Environment chiefs plan to restore Manila Bay to a “pristine state”, following the same strategy used to clean up the island of Boracay.
Department of Environment and Natural Resources (DENR) Secretary Roy Cimatu said today (Sunday, December 16) that he wanted the polluted bay to be a place where people could again swim safely.
“We are preparing for an all-out strategy to bring the coliform concentration in Manila Bay to a safe level so that millions of people who reside in the bay region and neighbouring areas will enjoy its waters and marine resources without fear of getting sick,” he said.
He added that the government would “show the same level of political will” in cleaning up Manila Bay as it did during the rehabilitation of Boracay.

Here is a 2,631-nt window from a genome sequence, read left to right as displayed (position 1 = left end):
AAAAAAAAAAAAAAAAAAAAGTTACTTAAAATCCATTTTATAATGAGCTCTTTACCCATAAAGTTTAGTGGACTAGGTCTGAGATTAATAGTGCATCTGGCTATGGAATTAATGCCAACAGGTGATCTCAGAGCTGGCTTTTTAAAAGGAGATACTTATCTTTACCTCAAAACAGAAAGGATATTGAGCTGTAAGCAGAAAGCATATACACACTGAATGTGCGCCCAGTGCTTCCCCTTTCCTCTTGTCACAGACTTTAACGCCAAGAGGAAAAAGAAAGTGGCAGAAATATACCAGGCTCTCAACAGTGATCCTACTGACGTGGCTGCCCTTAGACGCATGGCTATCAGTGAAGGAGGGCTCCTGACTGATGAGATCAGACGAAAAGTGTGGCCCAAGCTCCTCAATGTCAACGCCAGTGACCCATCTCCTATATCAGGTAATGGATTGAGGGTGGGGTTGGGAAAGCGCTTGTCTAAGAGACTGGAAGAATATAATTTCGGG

The world-famous tourist hotspot was closed to visitors for six months after President Duterte described it as a “cesspool”. It reopened on schedule on October 26.
While still renowned for its beautiful sunsets, Manila Bay is notorious for floating patches of garbage and foul waters polluted by toxic waste.
DENR Calabarzon Executive Director Ipat Luna said 90 per cent of the pollution in Manila Bay came from domestic waste. Calabarzon a major contributor, as its waste pours directly into Laguna Lake, and then finds its way to Manila Bay.
“We are asking the LGUs [local government units] to help us enforce against those staying in the easements, because if we’re able to prevent them from throwing their trash – even if we patrol the areas every day, we’ll still be spending less versus finding new homes for them…. It’ll be much more expensive to relocate them,” said Luna.
Cimatu also reminded LGUs to comply with environmental laws to help rehabilitate Manila Bay.
“I am calling on all LGUs to step up their efforts in cleaning up the bay because it is their own constituents who will benefit,” the DENR chief said.